22 June 2014, Monrovia – Of the US25 billion of its world investment portfolio, the International Finance Corporation, which is a member of the World Bank Group focused on private sector development, says Africa accounts for US4.5 billion of the amount.
Liberia is one of the countries in the Sub-Saharan Africa benefiting hugely from IFC interventions In Liberia.
But as indicated by IFC’s Resident Representative, Frank Ajilore, their expectations for Liberia is not as they wished or envisaged.
“Our investment has not been as we expect it to be,” Mr. Ajilore told a news conference Wednesday, and stated the reasons as the lack of the environment because “Liberia is just coming out of a conflict situation.”
In order to address the situation, he said, the first consideration is the building of an environment which will allow private sector to participate in the economic activities.
“So currently, our focus is on building that investment climate to be able to set the platform for private sector entities to be able to participate in the economy,” he said, and reflectively added that since 2010, the IFC only has fifteen advisory programs; one of which is the collateral launched Wednesday in Monrovia.
The IFC is working with the Commerce Ministry in support of SMEs activities, and at the same time has been instrumental in the establishment of the Commercial Court.
IFC also helped in establishing the ASACUDA system at the ministry of Finance intended to aid the government in its customs and excise operations.
“So the collateral registry is one of those we helped to put in place,” he said.
Concerning its role in the collateral registry initiative, Mr. Ajilore said it was more of administration, stressing “we signed a memorandum of understanding with the Central Bank of Liberia.”
The IFC was involved in carving the law regarding the process as well as backing the development of certain activities that led to the success of the process.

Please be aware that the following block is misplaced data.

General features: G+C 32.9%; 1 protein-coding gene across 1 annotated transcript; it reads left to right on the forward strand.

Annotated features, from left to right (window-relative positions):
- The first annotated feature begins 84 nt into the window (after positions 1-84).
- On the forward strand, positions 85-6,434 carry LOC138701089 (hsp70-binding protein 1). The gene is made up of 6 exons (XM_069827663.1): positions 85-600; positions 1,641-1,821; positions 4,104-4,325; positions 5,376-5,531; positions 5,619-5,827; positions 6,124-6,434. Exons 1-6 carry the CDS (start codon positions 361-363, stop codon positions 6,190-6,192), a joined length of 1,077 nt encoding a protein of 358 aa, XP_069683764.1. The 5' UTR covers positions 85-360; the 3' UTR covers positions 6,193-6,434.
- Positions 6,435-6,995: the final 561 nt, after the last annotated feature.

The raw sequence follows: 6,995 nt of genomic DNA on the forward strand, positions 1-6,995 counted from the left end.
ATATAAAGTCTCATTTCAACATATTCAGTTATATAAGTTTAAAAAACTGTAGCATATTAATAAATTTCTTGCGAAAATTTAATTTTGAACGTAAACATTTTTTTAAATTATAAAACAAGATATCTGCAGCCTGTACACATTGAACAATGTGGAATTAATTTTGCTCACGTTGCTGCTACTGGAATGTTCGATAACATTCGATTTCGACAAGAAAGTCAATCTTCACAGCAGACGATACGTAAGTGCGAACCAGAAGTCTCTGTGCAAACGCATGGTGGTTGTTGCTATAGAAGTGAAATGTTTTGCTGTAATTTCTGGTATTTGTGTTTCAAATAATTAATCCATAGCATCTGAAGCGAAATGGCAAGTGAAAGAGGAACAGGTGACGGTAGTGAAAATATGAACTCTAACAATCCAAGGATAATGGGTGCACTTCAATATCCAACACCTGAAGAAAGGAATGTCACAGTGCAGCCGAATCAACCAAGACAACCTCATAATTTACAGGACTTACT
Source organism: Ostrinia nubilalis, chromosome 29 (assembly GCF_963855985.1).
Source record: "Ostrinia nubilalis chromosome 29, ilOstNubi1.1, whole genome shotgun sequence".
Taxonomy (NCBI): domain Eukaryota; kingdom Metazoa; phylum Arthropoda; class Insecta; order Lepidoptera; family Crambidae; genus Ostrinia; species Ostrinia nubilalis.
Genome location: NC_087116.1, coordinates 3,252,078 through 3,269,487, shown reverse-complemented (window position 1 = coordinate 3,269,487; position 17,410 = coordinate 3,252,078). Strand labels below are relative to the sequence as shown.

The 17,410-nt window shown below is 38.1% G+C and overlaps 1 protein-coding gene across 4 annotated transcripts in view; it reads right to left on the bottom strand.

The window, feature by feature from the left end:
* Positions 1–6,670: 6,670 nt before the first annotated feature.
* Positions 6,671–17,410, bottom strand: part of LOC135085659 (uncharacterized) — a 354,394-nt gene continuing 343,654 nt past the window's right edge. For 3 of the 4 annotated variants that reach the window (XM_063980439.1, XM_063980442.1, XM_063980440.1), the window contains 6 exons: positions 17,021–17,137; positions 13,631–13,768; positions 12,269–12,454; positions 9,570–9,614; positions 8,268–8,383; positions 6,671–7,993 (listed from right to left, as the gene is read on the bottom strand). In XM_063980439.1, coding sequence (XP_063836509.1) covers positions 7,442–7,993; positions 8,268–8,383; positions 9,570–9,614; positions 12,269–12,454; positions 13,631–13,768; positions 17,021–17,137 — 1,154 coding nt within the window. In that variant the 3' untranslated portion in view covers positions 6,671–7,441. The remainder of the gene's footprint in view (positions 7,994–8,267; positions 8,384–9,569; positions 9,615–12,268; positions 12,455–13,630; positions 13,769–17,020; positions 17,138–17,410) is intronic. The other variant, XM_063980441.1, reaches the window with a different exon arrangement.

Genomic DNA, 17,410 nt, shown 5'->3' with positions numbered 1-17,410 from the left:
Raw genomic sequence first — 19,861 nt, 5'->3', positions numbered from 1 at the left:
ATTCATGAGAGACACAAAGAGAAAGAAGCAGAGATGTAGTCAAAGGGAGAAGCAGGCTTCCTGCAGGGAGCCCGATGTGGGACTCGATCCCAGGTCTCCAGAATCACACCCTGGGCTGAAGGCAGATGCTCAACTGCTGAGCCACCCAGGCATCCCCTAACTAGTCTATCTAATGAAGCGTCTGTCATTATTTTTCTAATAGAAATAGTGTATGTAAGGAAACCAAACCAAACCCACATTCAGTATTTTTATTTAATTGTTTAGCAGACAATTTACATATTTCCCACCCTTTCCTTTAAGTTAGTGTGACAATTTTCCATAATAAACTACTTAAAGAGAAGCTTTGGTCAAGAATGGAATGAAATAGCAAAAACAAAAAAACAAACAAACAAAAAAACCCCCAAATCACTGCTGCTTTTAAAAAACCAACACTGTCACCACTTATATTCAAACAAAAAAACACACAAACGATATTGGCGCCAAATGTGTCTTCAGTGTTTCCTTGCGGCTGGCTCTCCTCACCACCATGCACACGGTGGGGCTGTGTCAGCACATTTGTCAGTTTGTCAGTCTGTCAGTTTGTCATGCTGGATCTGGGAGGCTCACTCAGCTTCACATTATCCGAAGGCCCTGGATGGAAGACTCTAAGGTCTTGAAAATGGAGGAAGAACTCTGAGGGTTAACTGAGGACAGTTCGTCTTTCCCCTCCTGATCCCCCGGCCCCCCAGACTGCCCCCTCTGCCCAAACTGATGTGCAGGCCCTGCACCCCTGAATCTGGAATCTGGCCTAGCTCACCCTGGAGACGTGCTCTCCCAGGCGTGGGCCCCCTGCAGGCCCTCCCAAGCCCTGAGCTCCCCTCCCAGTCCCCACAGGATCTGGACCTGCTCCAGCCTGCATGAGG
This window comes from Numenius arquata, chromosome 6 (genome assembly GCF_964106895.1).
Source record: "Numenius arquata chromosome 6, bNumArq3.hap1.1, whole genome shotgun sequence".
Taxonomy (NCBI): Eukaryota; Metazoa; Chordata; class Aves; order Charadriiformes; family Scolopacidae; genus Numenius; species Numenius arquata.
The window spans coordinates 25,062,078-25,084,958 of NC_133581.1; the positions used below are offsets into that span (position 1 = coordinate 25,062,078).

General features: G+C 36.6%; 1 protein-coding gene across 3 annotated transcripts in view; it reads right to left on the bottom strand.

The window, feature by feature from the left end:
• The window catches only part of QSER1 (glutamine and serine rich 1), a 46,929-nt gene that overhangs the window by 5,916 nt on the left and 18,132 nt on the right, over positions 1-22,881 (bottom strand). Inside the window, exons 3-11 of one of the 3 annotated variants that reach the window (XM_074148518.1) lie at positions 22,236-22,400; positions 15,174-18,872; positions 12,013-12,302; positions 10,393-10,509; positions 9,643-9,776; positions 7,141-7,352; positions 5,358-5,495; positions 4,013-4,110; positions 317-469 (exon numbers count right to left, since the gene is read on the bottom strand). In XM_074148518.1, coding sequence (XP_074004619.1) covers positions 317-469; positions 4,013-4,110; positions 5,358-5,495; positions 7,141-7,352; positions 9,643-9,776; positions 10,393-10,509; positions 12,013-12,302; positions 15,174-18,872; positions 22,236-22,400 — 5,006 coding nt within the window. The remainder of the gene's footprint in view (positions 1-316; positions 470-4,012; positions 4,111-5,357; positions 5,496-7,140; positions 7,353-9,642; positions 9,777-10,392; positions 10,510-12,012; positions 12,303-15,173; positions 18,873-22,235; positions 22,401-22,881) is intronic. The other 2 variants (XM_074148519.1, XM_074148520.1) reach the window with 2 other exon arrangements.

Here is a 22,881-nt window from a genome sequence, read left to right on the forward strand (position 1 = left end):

On the issue of whether an assessment was done on the need for collateral registry initiative, he answered in the affirmative, saying “yes, we did some assessment with the SMEs.’
“The SMEs and the enterprises majorly have associations that you can tussle, entities like the Liberia Chambers of Commerce,” the IFC resident representative said.
Access Bank, according to him, is IFC’s SMEs bank that has over fifteen thousand customers.
At the same time, he said the Liberian government, as part of its broader economic revitalization program relying on the goodwill of partners such as the IFC, has asked the entity’s involvement in its listing and local supplies linkage program. As part of that initiative, a team from the IFC along with the ministries of finance, commerce and justice and National Investment Commission will see a demonstration of the listing of operation in Nigeria.
“We believe that this is a very important tour that will open up and able to get backing of government in the program,” Mr. Ajilore said.
The SMEs linkage program which is to tie in small businesses to concessions is part and parcel of the endangering of opportunities for SMEs, he said and added “This is going to be led by the national investment commission and the Liberia Chamber of Commerce.” At the same time, IFC official said he is of the strongest conviction that collateral registry initiative will work in Liberia, as it is has worked in countries that established it.
*The New Republic Liberia